Finding That First Trucking Job Can Be an Adventure
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Finding That First Trucking Job Can Be an Adventure

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Finding That First Trucking Job Can Be an Adventure You go to school, get your CDL license, and start looking for work in around your home in Indianapolis. But you cannot find a job.

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Published 26 April 2016
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Language English
Finding That First Trucking Job Can Be an Adventure
You go to school, get your CDL license, and start looking for work in around your home in Indianapolis. But you cannot find a job. You are both incredulous and dismayed, especially since virtually every CDL school in Indiana advertises its services by telling you that there are tens of thousands of jobs just waiting to be had. What gives?
The trucking industry offers drivers a dichotomy that can make finding that first job an adventure. What is that dichotomy? It is the reality that trucking companies want experienced drivers they don't have to babysit, yet drivers cannot gain experience if they can't get a job. For the record, trucking is not the only industry that suffers from this paradox. Still, there are ways to get around it.
Company-Sponsored Training Programs
The new driver who has not yet signed up for training can avoid the entire problem by seeking employment with a company that offers its own training. C.R. England is an example. We train unlicensed drivers by sending them to one of the manyPremier Truck Driving Schoolsor schools that we contract with that are located throughout the country. Upon completion of that training, all drivers who meet the rest of our hiring requirements are guaranteed employment.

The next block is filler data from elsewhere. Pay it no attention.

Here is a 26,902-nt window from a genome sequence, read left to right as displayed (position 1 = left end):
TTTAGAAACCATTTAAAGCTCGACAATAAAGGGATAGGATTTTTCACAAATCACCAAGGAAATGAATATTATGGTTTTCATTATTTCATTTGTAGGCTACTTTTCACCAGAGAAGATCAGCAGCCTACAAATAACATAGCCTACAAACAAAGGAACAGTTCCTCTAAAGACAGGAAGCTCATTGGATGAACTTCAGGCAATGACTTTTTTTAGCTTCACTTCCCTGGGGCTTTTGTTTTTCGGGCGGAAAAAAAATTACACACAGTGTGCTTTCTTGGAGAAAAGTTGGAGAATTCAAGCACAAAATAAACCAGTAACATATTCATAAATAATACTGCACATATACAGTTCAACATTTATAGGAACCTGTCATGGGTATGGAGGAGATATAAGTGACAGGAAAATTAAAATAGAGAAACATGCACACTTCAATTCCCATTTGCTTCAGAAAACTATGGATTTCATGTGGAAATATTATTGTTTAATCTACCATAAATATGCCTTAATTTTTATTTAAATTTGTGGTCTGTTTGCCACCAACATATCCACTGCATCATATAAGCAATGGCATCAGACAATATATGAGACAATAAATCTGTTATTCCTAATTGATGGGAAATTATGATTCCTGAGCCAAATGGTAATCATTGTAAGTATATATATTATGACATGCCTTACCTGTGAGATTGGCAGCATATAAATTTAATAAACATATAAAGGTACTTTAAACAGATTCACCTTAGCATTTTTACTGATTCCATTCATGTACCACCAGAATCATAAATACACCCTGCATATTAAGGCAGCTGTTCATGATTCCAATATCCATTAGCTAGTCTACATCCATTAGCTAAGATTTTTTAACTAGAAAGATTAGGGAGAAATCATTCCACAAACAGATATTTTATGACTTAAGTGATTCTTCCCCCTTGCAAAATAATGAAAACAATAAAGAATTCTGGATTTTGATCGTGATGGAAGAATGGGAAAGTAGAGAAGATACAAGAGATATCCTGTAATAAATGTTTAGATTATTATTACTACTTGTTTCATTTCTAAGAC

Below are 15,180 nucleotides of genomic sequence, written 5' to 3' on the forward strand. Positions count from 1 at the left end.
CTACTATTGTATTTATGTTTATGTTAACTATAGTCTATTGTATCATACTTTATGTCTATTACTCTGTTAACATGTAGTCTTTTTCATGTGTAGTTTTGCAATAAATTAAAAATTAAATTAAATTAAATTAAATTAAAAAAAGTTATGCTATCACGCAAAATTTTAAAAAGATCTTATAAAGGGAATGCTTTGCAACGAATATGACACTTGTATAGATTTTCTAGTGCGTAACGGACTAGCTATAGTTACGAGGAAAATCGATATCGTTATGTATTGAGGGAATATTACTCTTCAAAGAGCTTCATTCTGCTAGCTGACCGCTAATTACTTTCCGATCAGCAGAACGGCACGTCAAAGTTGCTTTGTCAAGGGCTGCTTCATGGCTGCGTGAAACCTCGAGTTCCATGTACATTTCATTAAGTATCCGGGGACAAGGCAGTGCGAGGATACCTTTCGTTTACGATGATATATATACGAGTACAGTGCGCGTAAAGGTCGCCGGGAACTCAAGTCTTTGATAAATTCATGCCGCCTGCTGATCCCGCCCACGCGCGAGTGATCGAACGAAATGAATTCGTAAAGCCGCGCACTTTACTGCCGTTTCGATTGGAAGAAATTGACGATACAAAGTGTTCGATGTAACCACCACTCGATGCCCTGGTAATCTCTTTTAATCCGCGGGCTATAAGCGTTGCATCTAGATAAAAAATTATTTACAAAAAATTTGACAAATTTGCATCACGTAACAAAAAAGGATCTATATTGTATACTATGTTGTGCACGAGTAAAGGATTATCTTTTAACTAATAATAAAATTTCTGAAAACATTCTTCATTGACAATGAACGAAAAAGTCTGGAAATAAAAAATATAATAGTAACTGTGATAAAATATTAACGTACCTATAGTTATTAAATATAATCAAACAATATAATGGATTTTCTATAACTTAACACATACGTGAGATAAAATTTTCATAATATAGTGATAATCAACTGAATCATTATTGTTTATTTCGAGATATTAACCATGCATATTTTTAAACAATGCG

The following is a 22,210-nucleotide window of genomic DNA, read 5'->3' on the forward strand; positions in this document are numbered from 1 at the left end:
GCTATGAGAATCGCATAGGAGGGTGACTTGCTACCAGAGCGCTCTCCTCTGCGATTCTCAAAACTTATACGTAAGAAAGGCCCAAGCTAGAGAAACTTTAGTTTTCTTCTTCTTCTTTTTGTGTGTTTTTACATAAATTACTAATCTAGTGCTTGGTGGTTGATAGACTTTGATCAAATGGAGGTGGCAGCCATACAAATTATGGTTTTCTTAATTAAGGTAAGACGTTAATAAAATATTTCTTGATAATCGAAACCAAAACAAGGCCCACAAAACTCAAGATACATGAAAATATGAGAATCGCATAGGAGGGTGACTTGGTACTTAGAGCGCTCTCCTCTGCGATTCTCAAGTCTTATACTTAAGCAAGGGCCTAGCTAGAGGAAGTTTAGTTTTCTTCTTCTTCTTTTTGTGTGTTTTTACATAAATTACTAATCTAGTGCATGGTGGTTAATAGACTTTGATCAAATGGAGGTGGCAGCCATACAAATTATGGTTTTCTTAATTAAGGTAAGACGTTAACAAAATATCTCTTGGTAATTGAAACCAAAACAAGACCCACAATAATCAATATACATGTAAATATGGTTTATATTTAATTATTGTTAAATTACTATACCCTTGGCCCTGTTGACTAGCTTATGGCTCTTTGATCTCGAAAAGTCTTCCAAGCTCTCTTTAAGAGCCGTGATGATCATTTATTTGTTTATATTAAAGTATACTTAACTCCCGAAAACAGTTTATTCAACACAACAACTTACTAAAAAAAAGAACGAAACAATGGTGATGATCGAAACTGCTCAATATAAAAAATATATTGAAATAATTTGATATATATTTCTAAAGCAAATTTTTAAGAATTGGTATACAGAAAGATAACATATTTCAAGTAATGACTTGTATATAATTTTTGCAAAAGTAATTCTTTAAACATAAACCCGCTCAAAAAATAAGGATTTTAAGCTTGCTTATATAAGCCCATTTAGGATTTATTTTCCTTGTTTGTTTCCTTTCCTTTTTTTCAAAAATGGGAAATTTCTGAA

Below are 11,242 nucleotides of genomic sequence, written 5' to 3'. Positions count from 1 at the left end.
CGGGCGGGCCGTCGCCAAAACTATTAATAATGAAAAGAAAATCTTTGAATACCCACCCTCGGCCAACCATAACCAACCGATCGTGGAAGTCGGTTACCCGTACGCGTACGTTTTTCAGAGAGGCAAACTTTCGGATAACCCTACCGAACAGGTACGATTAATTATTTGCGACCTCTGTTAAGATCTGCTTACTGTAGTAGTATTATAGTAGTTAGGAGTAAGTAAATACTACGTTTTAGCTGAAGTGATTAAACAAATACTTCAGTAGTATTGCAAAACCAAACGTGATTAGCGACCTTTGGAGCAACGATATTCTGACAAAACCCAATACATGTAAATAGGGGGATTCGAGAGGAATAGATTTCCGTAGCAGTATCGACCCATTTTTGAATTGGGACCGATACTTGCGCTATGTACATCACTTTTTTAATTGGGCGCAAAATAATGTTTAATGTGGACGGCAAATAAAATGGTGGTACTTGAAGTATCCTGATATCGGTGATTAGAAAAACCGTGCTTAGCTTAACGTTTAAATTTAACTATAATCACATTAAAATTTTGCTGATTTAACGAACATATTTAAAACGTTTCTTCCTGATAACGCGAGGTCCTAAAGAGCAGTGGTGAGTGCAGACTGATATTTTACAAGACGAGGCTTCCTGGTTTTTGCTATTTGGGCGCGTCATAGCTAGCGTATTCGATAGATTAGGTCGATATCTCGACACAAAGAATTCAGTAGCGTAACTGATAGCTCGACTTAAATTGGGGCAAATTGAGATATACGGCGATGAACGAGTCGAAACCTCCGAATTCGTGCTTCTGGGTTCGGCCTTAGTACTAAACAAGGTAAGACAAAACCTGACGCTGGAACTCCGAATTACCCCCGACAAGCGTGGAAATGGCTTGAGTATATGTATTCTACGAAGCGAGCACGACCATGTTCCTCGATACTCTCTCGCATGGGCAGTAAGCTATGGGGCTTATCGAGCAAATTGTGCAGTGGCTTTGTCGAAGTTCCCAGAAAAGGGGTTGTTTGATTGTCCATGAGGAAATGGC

Signing up with an employer that offers company-sponsored training is one of the best ways to break into the business. Not only is there a job waiting for the driver upon completion of training, that job also includes additional behind-the-wheel training in the real world. Drivers who do well and meet all the demands of employers can work for their companies for as long as they wish.
Lower-Paying Local Jobs
Whenregional and over-the-road jobsare not available to new drivers, there may be opportunities to work for local carriers with fewer than a dozen vehicles in their fleets. Local trucking jobs do not tend to pay as well as their regio nal and over-the-road counterparts, but they do offer a good starting place for new drivers.
Unfortunately, some new drivers tend to shy away from local jobs because these are more route delivery than straight driving. Local jobs tend to involve direct handling of freight; they tend to be more physically demanding; they tend to be more complicated in terms of driver requirements on a daily basis. But new drivers have to start somewhere. If a lower paying local job is what it takes to get going, it is well worth putting in two or three years to gain the experience needed to become a regional or over-the-road driver.
Moving out of State
While it is true that the trucking industry is currently short tens of thousands of licensed drivers, it is also true that the job market is not the same everywhere you go. Getting that first trucking job might mean moving away from home. It might mean moving clear across the country to a state where the job market is more friendly.
That CDL school in Indiana may routinely paint a rosy picture that gives new drivers the impression they will be hired within minutes of getting their licensesthat is not reality. Finding a truck driving job may be easier than finding jobs in other industries, but there is still work involved.
C.R. England is proud to offer company-sponsored training to new drivers without licenses. We are interested in speaking with you if you have ever considered professional driving as a career. We also have openings for experienced company drivers, independent contractors, and drivers looking to be part of a team.Contact usto learn more.